Unlike any other training course in England, this focuses on the importance of personal development, and takes a mind, body and soul approach to celebrancy and ceremonies, as well as recognising the importance of ongoing skill building.

 

The foundation of this celebrant training is based on integrity and self-awareness.

 

 

Facilitators
Veronika Robinson is a professionally trained and experienced full-time celebrant. She trained in New Zealand in 1995, where she was registered to officiate legal wedding ceremonies, and has been officiating ceremonies ever since. Veronika has had the privilege of officiating in New Zealand, Australia and England.

 

 

 

Veronika has officiated all manner of ceremonies, including weddings, handfastings, blessingways, namings, divorce healing, miscarriage memorial, conscious conception, funerals, memorials, Wise Crone, menarche, and house warmings.

 

 

She’s also an author (fiction and non-fiction), journalist, public speaker, workshop leader, psychological astrologer, and metaphysician. Veronika is delighted to be a celebrant for Gift of a Wedding, a charity which provides weddings for couples where one of them is terminally ill.

 

She is the founder and facilitator of Penrith’s first Death Café, A Meaningful Farewell, which seeks to open up honest discussion around death and dying.

 

Veronika is also a committee member for the Association of Independent Celebrants.

 

 

 

Paul Robinson has enjoyed a rich career as an actor, broadcaster, compere, voice over, ventriloquist, voice coach, singer and celebrant. He’s deeply passionate about self-development, and utilises the Enneagram of Personality Types as a path of personal growth. http://paulrobinsonproductions.co.uk/

 

Together, they combine skills to offer a one-of-a-kind training in heart-led, authentic celebrancy.

 

Celebrant Training fee
£650 (20% [£130] non-refundable deposit required upon booking). Balance due no later than August 16th. (You will easily recoup the cost of your course after officiating two or three ceremonies.)

This fee includes:
[] Two-day intensive and practical tuition on all aspects of celebrancy: 7.30am to 8.30pm both days
[] A copy of the book Heart-led Ceremonies (the art and soulful practice of creating, writing and officiating ceremonies) by Veronika and Paul Robinson. This complete guide to celebrancy is available exclusively through this training course.
[] Nourishing wholefood plant-based meals and refreshments (breakfast through to dinner, both days)
[] Two follow-up Skype sessions (or face to face in Cumbria)
[] Certificate (upon written completion of three ceremonies and presentations, and active participation in the training course)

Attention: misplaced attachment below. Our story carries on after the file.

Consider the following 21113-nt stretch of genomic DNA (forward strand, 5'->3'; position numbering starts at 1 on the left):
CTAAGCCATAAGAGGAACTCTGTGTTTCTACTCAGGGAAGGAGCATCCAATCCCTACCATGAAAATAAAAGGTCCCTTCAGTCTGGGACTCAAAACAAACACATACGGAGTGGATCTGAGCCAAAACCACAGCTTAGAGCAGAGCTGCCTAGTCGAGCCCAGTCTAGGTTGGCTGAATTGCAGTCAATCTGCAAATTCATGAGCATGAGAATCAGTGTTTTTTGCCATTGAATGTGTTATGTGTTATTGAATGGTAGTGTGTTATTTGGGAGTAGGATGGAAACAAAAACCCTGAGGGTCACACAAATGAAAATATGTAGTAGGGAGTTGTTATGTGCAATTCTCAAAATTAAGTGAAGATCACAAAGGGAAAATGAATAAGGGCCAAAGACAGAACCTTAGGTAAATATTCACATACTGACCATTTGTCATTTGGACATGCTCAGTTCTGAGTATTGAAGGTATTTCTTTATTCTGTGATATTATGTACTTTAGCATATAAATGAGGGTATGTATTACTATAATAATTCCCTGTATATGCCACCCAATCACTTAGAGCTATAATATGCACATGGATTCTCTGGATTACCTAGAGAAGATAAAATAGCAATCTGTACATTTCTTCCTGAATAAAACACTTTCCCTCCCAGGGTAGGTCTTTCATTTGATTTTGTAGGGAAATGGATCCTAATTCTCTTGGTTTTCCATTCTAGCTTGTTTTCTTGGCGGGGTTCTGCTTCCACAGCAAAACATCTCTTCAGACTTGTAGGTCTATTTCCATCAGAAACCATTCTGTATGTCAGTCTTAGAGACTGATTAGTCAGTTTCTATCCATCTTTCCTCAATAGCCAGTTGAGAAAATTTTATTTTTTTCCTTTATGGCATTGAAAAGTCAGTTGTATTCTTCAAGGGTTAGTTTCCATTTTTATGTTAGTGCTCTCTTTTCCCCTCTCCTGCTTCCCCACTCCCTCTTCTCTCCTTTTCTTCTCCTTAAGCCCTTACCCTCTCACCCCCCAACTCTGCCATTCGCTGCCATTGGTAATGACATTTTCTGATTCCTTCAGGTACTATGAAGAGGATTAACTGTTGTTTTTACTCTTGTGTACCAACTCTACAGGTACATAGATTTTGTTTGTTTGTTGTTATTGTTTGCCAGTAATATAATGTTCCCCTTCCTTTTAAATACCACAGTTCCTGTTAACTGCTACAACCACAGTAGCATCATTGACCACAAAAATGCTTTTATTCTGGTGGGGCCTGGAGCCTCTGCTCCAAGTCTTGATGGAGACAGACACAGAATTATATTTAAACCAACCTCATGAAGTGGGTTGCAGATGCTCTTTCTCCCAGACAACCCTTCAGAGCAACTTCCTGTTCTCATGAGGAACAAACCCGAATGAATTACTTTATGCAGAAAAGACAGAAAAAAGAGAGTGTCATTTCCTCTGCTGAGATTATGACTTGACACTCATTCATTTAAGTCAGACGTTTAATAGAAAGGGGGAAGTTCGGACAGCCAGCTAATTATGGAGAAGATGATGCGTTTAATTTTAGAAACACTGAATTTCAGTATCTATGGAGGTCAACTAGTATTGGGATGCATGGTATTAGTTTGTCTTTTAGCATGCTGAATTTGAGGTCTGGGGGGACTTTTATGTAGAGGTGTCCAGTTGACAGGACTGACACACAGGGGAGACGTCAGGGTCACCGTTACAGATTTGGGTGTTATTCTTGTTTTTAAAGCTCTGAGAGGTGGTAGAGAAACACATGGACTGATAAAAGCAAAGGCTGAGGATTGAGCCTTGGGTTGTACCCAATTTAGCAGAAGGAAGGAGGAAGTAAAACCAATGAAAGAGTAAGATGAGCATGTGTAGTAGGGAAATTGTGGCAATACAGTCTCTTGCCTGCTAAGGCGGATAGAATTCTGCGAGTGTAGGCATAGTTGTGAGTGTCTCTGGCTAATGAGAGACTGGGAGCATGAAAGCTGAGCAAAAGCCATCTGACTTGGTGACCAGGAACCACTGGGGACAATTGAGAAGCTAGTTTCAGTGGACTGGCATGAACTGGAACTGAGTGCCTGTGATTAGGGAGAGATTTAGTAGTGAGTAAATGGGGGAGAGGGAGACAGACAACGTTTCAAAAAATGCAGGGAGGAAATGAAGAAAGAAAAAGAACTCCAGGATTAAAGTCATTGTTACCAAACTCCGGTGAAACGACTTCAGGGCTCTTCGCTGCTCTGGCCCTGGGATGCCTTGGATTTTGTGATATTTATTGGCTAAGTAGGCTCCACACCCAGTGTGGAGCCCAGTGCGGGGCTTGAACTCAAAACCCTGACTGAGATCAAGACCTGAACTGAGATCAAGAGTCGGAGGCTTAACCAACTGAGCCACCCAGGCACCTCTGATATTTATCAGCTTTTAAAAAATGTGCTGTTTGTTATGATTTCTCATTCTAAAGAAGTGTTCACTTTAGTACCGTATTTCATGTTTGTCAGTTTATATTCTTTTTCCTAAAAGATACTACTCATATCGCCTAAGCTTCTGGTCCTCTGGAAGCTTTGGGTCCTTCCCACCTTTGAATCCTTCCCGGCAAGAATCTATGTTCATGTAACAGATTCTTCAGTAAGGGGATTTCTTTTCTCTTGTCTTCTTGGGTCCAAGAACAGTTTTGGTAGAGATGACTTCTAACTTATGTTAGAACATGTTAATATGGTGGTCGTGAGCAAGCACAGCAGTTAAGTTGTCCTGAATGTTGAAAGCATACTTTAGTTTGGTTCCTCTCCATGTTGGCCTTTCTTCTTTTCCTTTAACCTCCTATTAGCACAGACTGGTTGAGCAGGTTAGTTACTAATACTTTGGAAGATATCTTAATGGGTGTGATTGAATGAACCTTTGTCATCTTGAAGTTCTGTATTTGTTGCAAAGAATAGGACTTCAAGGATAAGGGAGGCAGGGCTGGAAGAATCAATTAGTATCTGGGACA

[] Upon satisfactory completion of the course, participants are eligible to join the Association Of Independent Celebrants, and immediately receive professional and indemnity insurance for celebrancy work worldwide.
[] Extensive list of readings for all types of ceremonies
[] Extensive list of music for all types of ceremonies

 

This comprehensive course is set over a two-day weekend, and includes:
Learning to create and define space, both indoors and outdoors
What it means to ‘hold the space’
Setting intention
Understanding symbols and rituals
Crafting personalised ceremonies
Ceremonies: Blessingways, namings, weddings, funerals, memorials, housewarmings, etc.
Word Medicine
Voice work
Presentation
Body awareness
Skills of a celebrant
Qualities of a celebrant
Emotional quotient
The metaphysics of marketing yourself as a celebrant
Sacred connections: your ideal client
Care of the celebrant
The creative celebrant
The intuitive celebrant

Please note this is an interactive weekend, and all participants will be required to take part in role play, voice development, presentation, and video work.

Training Venue
We are pleased to host Heart-led Ceremonies Celebrant Training at Glassonby Old Hall, Glassonby, near Penrith, Cumbria CA10 1DU

This five-star luxury venue is a Grade II listed traditional Cumbrian long house. It has original features including old ship-timber oak beams, oak-mullion windows, flagged stone floors, open fires and stone staircases.

Glassonby Old Hall is on one of the higher hills in the Eden Valley with amazing views towards the Pennines.

Glassonby Hall has a galleried dining room with a massive stone fireplace, a sitting room with wood-burning cast-iron stove and a large breakfasting kitchen with four-oven Aga.